to the above-listed dispositive motions, if such responses
were filed, though late, by March 29, 2019. No. response has
been provided by plaintiff to any of the pending dispositive
Standard of Review
is entitled to summary judgment “if the pleadings, the
discovery and disclosure materials on file, and any
affidavits show that there is no genuine issue as to any
material fact and that the movant is entitled to judgment as
a matter of law.” Fed.R.Civ.P. 56(c). Material facts
are those necessary to establish the elements of a
party's cause of action. Anderson v. Liberty Lobby,
Inc., 477 U.S. 242, 248 (1986).
genuine issue of material fact exists if, in viewing the
record and all reasonable inferences drawn therefrom in a
light most favorable to the non-moving party, a reasonable
fact-finder could return a verdict for the non-movant.
Id. The moving party has the burden of showing --
“that is, pointing out to the district court -- that
there is an absence of evidence to support the nonmoving
party's case.” Celotex Corp. v. Catrett,
477 U.S. 317, 325 (1986). If the movant satisfies this
burden, then the non-movant must set forth specific facts as
would be admissible in evidence that demonstrate the
existence of a genuine issue of fact for trial. Fed.R.Civ.P.
56(c); Id. at 322-23. A party is entitled to summary
judgment if the record as a whole could not lead a rational
trier of fact to find in favor of the non-movant.
Williams v. Griffin, 952 F.2d 820, 823 (4th Cir.
summary judgment is inappropriate if the evidence is
sufficient for a reasonable fact-finder to return a verdict
in favor of the non-moving party. Anderson, 477 U.S. at 248.
Even if there is no dispute as to the evidentiary facts,
summary judgment is also not appropriate where the ultimate
factual conclusions to be drawn are in dispute.
Overstreet v. Ky. Cent. Life Ins. Co., 950 F.2d 931,
937 (4th Cir. 1991).
must neither resolve disputed facts nor weigh the
evidence, Russell v. Microdyne Corp., 65 F.3d 1229, 1239
(4th Cir. 1995), nor make determinations of credibility.
Sosebee v. Murphy, 797 F.2d 179, 182 (4th Cir.
1986). Rather, the party opposing the motion is entitled to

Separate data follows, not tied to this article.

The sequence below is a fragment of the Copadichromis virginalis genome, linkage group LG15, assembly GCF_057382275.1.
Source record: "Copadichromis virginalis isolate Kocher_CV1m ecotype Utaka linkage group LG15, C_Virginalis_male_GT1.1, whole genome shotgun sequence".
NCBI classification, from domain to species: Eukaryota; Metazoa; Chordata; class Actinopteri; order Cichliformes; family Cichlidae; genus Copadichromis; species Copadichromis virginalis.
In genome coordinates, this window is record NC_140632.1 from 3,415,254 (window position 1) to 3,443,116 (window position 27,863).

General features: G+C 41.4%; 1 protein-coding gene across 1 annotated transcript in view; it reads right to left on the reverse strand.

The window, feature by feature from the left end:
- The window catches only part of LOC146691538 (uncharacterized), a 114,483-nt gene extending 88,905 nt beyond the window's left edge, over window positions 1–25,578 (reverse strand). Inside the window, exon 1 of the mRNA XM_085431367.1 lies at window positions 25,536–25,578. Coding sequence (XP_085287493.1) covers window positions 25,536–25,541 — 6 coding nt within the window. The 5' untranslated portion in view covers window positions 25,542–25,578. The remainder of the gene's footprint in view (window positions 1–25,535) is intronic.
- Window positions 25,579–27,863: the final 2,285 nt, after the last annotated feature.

have his or her version of the facts accepted as true and,
moreover, to have all internal conflicts resolved in his or
her favor. Charbonnages de France v. Smith, 597 F.2d
406, 414 (4th Cir. 1979). Inferences that are “drawn
from the underlying facts . . . must be viewed in the light
most favorable to the party opposing the motion.”
United States v. Diebold, Inc., 369 U.S. 654, 655
Count 2 (ADA and Rehabilitation Act claims for the May 22,
2015 DUI arrest)
companion memorandum opinion and order entered on the County
Defendants' motion for summary judgment, the court found
that the plaintiff had failed to establish that he had a
disability and was therefore not entitled to the protection
of the ADA and Rehabilitation Act.
court incorporates that same reasoning herein and finds that
Colonel Smithers' motion for summary judgment on Count 2
Count 4 (negligent supervision and training arising from the
May 22, 2015 DUI arrest)
the plaintiff asserts that Colonel Smithers failed to train
and supervise officers on the requirements of the ADA to
prevent plaintiff from being discriminated against based on
his disabilities. First Am. Compl. (“Compl.”),
ECF No. 30, at ¶¶ 61, 71.
extent Count4 is a failure-to-trainclaim brought under Title
II of the ADA, such a claim failsfor the same reasons that
plaintiff'so ther ADA claims fail -he has not established
that he meets the statutory definition of disabled.
extent that the claims in Count 4 are grounded in negligence,
the court applies West Virginia law.
West Virginia law, claims of negligent training and
supervision are governed by general negligence principles.
See Pruitt v. W.Va. Dep't of Pub. Safety, 664
S.E.2d 175, 179, 181-83 ( W.Va. 2008) (allowing claims of
negligent failure to train and supervise to proceed to
trial); Neiswonger v. Hennessey,601 S.E.2d 69, 73,
73 n.3 ( W.Va. 2004) (recognizing negligent hiring, training,
and supervising as a cause of action grounded in state law
and distinct from claims asserted under § 1983);
Taylor v. Cabell Huntington Hosp., Inc., 538 S.E.2d
719, 725 ( W.Va. 2000) (“The appellant's claim of
negligent supervision must rest upon a showing that ...